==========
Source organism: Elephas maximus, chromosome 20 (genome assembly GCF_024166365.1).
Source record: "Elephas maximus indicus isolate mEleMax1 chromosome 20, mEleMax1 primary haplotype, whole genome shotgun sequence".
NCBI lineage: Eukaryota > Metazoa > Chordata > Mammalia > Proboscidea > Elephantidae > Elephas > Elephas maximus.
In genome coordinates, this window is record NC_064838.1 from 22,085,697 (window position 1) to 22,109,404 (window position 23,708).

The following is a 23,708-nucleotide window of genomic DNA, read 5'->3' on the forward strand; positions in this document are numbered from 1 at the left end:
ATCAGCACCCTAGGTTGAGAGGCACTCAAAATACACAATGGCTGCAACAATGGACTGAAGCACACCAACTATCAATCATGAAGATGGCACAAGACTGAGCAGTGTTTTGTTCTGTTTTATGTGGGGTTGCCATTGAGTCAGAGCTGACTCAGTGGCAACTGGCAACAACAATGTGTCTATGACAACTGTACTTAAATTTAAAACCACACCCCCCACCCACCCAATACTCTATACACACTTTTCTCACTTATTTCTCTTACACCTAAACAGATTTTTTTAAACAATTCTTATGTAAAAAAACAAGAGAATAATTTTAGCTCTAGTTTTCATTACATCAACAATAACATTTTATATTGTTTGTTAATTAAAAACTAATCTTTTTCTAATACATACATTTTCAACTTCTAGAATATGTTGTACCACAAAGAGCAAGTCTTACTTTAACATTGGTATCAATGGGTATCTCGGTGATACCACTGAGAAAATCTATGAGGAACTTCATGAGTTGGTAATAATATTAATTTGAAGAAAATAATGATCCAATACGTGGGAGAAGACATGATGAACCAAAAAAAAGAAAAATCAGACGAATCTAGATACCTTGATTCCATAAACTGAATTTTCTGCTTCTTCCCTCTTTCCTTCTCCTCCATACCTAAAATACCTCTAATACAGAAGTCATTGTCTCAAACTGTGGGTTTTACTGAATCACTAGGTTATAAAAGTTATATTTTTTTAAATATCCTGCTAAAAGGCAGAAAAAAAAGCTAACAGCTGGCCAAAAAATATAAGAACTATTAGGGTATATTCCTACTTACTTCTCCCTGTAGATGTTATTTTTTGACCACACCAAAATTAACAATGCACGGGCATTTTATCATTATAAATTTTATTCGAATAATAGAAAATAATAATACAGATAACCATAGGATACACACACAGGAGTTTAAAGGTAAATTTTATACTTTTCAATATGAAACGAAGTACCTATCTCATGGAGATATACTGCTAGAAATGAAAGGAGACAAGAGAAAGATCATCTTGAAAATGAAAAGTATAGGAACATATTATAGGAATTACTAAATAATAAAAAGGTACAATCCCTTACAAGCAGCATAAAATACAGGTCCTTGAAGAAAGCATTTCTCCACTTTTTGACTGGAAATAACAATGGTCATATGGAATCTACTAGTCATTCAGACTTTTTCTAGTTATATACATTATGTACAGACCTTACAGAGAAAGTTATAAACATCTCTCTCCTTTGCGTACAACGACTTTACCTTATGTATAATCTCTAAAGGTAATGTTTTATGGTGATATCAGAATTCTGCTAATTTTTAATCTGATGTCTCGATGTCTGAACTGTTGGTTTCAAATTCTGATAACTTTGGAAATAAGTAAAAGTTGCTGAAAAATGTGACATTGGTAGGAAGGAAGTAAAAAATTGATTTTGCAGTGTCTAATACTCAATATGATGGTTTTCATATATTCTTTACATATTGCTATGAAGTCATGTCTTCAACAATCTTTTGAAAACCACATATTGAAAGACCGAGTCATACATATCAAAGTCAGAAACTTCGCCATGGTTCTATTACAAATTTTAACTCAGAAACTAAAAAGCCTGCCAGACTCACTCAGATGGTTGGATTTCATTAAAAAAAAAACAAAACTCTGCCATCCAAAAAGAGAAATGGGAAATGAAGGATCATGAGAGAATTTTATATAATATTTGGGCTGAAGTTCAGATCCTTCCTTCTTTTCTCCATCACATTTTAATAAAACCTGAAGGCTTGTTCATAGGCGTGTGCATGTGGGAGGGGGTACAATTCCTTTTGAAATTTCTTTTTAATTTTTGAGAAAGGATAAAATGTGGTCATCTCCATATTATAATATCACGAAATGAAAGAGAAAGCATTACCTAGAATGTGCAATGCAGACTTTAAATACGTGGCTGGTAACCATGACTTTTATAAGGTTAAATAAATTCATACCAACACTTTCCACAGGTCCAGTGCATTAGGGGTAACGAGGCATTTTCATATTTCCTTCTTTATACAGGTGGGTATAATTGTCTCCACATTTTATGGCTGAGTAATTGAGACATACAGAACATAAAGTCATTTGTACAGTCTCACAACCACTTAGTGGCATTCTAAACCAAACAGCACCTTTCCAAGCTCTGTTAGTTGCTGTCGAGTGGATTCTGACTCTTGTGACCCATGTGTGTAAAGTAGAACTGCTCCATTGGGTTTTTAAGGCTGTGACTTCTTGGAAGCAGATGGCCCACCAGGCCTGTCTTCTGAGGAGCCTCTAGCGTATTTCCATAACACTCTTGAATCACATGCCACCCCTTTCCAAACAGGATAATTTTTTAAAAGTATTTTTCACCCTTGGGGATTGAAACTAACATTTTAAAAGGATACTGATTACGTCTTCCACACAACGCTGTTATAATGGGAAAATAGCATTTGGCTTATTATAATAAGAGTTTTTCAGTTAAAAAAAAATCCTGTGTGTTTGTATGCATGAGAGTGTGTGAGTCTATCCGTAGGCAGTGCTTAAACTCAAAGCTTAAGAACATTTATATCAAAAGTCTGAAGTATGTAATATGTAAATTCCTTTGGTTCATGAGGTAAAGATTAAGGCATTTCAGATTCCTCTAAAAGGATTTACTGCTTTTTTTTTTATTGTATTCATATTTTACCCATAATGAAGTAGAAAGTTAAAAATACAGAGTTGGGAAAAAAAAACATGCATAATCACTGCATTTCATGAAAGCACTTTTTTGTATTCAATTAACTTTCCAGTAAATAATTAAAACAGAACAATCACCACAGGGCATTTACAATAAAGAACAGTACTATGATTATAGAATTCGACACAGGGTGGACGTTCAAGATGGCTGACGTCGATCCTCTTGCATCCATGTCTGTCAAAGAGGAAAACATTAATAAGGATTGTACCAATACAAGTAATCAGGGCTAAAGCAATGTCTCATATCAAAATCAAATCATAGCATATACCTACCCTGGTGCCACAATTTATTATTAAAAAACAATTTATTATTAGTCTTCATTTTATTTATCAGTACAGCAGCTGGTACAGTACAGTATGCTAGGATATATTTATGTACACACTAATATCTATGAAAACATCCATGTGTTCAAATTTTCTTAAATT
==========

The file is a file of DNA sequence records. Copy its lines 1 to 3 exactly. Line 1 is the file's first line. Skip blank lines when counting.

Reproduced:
Source organism: Elephas maximus, chromosome 20 (genome assembly GCF_024166365.1).
Source record: "Elephas maximus indicus isolate mEleMax1 chromosome 20, mEleMax1 primary haplotype, whole genome shotgun sequence".
NCBI lineage: Eukaryota > Metazoa > Chordata > Mammalia > Proboscidea > Elephantidae > Elephas > Elephas maximus.